HTML-TableExtract reviews

cpanratings
 

RSS | Module Info | Add a review of HTML-TableExtract

HTML-TableExtract (2.11) *****

This module is the reason I learned Perl.

When I wanted to convert a series of HTML table files to CSV, this class made the HTML parsing beautifully simple.

The module repesents an HTML table as an array of arrays. By happy coincidence, Text::CSV_XS represents a CSV file in exactly the same way. To convert HTML to CSV, you just pass the table object to the csv function. It's that easy!

search.cpan.org/~hmbrand/Text-CSV_XS-...

As Graham Stead said, the documentation would benefit with more detail. For example, it's not clear how the superclass methods are overriden and what they return.

I'm more comfortable with Python, but I couldn't find an equivalent module that makes it so easy. Sebastien Sauvage's html2csv in Python is even simpler to use, but it's not in a package or actively maintained.

sebsauvage.net/python/html2csv.py

HTML-TableExtract (2.11) ****

Powerful - gives you access to HTML data inside table cells, unlike HTML::TableParser, but slightly more difficult to use than HTML::TableParser, and with fewer ways to select a table.

There is a comment from 2008 saying that the module didn't work on Cygwin or Windows - this is fortunately no longer the case, and the module works great.

HTML-TableExtract (2.10) *****

Makes an otherwise tedious task almost trivial. I had earlier used HTML-Tree to extract the data from a specific depth. However every time the layout changed(often) the extraction code would break.

Extracting tables using the headers instead of some HTML properties (depth, element name etc) is simple and robust.

HTML-TableExtract (2.10) *****

An excellent module to handle the fairly common task of extracting data from a HTML table; no need for ugly scraping code, you can just tell this module "Here's some HTML; find me a table with headings named $headers, then get me the data. If the page changes, no problem - as long as the table still has the same column headings (even if their order changes), it'll still be found with no issues.

You can also identify the table you want by name/id or various attributes, if you need to.

An essential part of your toolkit for screen-scraping.

HTML-TableExtract (2.10)

Useful, but has flaws.

This module is very handy for getting the entries out of tables quickly. However it has some flaws. For example it's not possible to get the attributes of the <td> and other tags which form the table, so if you need to extract only the elements which have a certain name or class, you'll be stuck with this.

There is a way around the problem but it's complicated.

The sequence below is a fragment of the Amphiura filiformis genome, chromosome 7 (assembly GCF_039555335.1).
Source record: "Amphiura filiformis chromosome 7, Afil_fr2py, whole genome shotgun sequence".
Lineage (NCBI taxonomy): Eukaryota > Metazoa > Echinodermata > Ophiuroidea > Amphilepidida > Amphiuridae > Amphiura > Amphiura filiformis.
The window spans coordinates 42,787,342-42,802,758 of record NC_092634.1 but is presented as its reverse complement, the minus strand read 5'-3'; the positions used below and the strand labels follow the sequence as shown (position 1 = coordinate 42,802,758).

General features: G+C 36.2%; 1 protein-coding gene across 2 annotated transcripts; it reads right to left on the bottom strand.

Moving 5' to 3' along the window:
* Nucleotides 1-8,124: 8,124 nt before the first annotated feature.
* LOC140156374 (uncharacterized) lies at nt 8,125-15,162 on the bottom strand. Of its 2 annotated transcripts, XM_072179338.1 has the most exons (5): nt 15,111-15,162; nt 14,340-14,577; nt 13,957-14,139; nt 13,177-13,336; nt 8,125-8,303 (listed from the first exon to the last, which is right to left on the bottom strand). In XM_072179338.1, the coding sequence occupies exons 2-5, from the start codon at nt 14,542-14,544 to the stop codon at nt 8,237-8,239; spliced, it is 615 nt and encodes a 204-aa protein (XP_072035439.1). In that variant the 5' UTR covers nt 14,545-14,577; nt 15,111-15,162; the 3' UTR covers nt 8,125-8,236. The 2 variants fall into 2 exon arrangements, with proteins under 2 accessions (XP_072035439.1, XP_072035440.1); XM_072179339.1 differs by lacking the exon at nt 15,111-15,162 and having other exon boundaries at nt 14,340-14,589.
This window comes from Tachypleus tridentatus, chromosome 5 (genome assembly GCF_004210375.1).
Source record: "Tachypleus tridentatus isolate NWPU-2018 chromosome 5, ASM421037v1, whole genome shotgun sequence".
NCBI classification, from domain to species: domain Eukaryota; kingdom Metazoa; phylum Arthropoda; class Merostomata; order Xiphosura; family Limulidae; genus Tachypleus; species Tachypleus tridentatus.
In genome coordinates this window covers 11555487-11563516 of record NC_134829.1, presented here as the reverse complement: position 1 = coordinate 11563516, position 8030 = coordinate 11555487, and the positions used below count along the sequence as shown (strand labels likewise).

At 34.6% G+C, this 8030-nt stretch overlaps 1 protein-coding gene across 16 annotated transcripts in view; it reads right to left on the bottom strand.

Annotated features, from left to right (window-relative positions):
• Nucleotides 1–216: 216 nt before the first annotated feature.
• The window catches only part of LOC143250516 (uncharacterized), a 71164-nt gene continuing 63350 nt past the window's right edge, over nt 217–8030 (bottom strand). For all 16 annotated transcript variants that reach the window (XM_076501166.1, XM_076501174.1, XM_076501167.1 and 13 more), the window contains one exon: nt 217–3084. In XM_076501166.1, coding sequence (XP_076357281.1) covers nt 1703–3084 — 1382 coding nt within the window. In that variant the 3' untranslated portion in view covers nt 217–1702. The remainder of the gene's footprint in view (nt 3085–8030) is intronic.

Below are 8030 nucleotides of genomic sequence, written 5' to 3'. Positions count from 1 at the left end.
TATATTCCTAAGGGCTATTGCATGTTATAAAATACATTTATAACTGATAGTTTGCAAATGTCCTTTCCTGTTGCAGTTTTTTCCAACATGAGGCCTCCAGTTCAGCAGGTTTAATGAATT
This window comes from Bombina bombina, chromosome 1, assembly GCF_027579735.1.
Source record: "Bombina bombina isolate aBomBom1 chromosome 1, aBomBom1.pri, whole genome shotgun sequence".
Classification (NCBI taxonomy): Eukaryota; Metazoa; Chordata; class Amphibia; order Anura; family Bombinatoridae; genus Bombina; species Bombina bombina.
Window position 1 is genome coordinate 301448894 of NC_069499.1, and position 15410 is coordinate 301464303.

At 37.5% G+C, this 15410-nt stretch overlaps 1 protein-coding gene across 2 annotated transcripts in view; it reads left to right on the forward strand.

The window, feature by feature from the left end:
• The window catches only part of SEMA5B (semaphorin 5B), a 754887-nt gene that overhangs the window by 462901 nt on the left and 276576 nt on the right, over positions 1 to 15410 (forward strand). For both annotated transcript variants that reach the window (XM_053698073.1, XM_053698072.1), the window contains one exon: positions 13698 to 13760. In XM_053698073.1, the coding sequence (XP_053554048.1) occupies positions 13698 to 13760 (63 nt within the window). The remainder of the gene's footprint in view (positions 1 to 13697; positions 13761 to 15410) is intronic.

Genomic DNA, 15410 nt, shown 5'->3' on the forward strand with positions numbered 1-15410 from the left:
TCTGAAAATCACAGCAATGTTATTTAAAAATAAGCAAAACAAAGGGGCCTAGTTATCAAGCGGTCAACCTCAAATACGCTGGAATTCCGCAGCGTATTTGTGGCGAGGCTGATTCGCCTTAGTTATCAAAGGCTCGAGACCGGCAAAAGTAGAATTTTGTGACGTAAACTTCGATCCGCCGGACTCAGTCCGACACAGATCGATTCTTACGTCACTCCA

The other big problem with this module is that it's broken on Cygwin and Windows.

HTML-TableExtract (2.10) *****

Excellent module, much easier than Template::Extract and HTML::TreeBuilder for extracting data from web pages in many cases, and one even doesn't have to look into the HTML source being processed.

My only complaint is the encoding problem. When dealing with pages in non-ascii and non-utf8 encodings like GB2312, it just refuses to match headers. I have to convert the HTML input to UTF-8 manually all the time. I think it may be a problem on the HTML::Parser side... So UTF-8 is always my best friend. :)

HTML-TableExtract (2.06) *****

This module helped me create a parser that I struggling to build any other way. The headers feature is *very* handy and provides great basic functionality. If you need to go beyond this, be prepared to spend a bit of time understanding how things work; I found Matt's examples (www.mojotoad.com/sisk/projects/HTML-T... to be helpful (and necessary). I give this module an overall high score because its great functionality trumps everythings else. It would have been even better if it were more intuitive (granted, this is highly subjective), or if the off-line examples were referenced in the POD. Kudos!

HTML::TableExtract / HTML-TableExtract (1.07) ****

A must-have module for getting information out of any table-organized HTML page (you'll be surprised how many web pages this actually is true for).

It might be a little steep on the learning curve, but this is only due to it's powers, and the fact that extracting information out of nested tables is a daunting task.

Two small tips for getting your information:

1. Don't know where your table's at?

Construct the TableExtract without depth and count, and loop using:

foreach my $ts ($table->table_states) {

warn "DEBUG: Table found at ", join(',', $ts->coords) if $DEBUG>2;

2. Replace IMG tags with their ALT attribute:

Subclass TableExtract, overriding the start method:
package TableParser;

use base qw(HTML::TableExtract);

sub start {

my $self = shift;

if ($self->{_in_a_table} and $_[0] eq 'img') {

my %attrs = ref $_[1] ? %{$_[1]} : {};

$self->text($attrs{alt});

} else {

$self->SUPER::start(@_);

}
}